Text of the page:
A first-person journey to Mars, to the tune of “The Farmer in the Dell,” with additional space exploration facts.Through text that reads to the tune of the familiar children’s song, readers join four children—all of different skin tone and hair color—as they climb aboard a rocket headed for Mars. Each verse introduces new astronautic concepts and vocabulary, from the “launch” on Earth to the exploration of Mars. Readers become crew members and take part in life on the spacecraft: “I squirt myself clean”; “We sleep on the walls”; “Our greens grow in bags”; “Cycling keeps us strong.” As the children enter zero gravity and float around the page, so do the words, often requiring readers to turn the book. Lendroth includes second-person point-of-view paragraphs set in smaller type that delve deeper into astronautic facts, inviting readers’ interaction and preparing them for an exciting trip into space. Kolar’s detailed yet cheerful illustrations, done in his familiar, matte, graphically bold style, encourage an engaging and positive outlook on being an astronaut. Overall, the words flow well with the tune and, together with the often-upside-down illustrations, create the perspective of being in space. An amusing sing-along read-aloud to introduce space exploration and astronautics.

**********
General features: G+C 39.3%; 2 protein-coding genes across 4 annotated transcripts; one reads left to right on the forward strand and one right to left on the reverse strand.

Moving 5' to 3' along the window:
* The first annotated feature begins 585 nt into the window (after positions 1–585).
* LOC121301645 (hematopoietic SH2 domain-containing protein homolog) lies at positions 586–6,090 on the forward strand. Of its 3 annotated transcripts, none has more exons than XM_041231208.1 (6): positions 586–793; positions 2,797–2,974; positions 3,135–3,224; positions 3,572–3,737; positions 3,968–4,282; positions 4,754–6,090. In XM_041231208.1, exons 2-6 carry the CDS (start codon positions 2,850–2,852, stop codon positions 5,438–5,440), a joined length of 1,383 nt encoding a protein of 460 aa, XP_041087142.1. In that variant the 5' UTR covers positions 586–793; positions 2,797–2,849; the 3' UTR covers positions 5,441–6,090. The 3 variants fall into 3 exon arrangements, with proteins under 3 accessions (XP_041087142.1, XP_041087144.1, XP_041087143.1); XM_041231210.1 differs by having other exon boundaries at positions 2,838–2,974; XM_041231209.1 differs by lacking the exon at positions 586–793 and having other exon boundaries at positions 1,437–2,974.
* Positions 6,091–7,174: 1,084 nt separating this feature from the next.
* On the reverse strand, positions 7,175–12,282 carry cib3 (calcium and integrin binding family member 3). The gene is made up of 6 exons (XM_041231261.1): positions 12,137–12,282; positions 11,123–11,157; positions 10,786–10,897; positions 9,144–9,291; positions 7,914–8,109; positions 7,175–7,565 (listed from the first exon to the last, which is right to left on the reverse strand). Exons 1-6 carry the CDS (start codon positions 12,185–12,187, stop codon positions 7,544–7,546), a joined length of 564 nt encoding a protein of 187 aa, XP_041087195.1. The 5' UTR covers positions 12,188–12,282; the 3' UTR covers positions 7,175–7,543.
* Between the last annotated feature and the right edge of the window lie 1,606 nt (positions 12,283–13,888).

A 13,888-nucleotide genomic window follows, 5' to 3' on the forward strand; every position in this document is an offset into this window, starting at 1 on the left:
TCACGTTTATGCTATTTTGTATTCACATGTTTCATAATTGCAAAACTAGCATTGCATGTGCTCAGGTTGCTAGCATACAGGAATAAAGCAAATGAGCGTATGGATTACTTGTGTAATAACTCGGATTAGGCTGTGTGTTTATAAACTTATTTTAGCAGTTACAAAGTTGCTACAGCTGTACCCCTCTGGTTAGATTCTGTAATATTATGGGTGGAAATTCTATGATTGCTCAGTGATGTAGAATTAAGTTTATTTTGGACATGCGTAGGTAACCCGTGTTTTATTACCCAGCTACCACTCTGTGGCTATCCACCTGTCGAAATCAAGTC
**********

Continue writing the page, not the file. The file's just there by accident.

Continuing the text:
This picture book about a diverse team of kids traveling in a rocket ship to Mars has arresting illustrations and a wealth of information. Its subtitle bills it as “a space-age version of ‘The Farmer in the Dell’,” and the main text follows the old rhyme’s pattern and cadence, albeit awkwardly at times. For example, a spread devoted to bathing in space proclaims, “I squirt myself clean.” This makes reading aloud a particular challenge, as does a zero-gravity-inspired layout that requires the book to be regularly rotated. And a burned question posed by the kids —“How long till we get there?”—isn’t answered until the ending information page. What does come through are fascinating details about the stages of a journey to Mars, from launch through arrival and exploration, and what life is like on a rocket ship, all provided in bite-size, factual blurbs scattered throughout. The digital illustrations are gasp-inducing, and the contrast between the four children and the immensity of space is done beautifully. For space enthusiasts. —Booklist